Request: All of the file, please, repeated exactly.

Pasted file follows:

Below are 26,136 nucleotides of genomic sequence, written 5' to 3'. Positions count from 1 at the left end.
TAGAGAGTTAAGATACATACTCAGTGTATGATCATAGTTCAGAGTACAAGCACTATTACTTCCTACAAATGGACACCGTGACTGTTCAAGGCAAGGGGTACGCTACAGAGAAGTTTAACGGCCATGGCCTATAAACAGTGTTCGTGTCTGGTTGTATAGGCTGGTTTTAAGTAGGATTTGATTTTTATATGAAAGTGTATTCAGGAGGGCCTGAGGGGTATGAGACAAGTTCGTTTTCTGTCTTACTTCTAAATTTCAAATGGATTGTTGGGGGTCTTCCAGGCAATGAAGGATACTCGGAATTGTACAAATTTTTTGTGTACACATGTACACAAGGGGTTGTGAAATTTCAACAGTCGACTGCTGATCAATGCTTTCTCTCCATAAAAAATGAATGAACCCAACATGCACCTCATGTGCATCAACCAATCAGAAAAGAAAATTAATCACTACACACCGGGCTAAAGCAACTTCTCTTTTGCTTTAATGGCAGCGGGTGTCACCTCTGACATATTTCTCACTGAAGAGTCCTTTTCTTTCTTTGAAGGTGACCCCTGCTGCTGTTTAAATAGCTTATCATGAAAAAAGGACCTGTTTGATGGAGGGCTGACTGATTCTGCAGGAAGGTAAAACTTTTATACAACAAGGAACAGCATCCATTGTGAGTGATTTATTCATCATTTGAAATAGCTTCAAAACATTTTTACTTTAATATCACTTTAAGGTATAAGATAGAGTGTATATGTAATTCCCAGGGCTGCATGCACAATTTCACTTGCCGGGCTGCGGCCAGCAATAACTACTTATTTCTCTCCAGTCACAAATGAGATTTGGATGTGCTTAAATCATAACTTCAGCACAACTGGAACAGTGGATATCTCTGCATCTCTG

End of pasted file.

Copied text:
Below are 26,136 nucleotides of genomic sequence, written 5' to 3'. Positions count from 1 at the left end.
TAGAGAGTTAAGATACATACTCAGTGTATGATCATAGTTCAGAGTACAAGCACTATTACTTCCTACAAATGGACACCGTGACTGTTCAAGGCAAGGGGTACGCTACAGAGAAGTTTAACGGCCATGGCCTATAAACAGTGTTCGTGTCTGGTTGTATAGGCTGGTTTTAAGTAGGATTTGATTTTTATATGAAAGTGTATTCAGGAGGGCCTGAGGGGTATGAGACAAGTTCGTTTTCTGTCTTACTTCTAAATTTCAAATGGATTGTTGGGGGTCTTCCAGGCAATGAAGGATACTCGGAATTGTACAAATTTTTTGTGTACACATGTACACAAGGGGTTGTGAAATTTCAACAGTCGACTGCTGATCAATGCTTTCTCTCCATAAAAAATGAATGAACCCAACATGCACCTCATGTGCATCAACCAATCAGAAAAGAAAATTAATCACTACACACCGGGCTAAAGCAACTTCTCTTTTGCTTTAATGGCAGCGGGTGTCACCTCTGACATATTTCTCACTGAAGAGTCCTTTTCTTTCTTTGAAGGTGACCCCTGCTGCTGTTTAAATAGCTTATCATGAAAAAAGGACCTGTTTGATGGAGGGCTGACTGATTCTGCAGGAAGGTAAAACTTTTATACAACAAGGAACAGCATCCATTGTGAGTGATTTATTCATCATTTGAAATAGCTTCAAAACATTTTTACTTTAATATCACTTTAAGGTATAAGATAGAGTGTATATGTAATTCCCAGGGCTGCATGCACAATTTCACTTGCCGGGCTGCGGCCAGCAATAACTACTTATTTCTCTCCAGTCACAAATGAGATTTGGATGTGCTTAAATCATAACTTCAGCACAACTGGAACAGTGGATATCTCTGCATCTCTG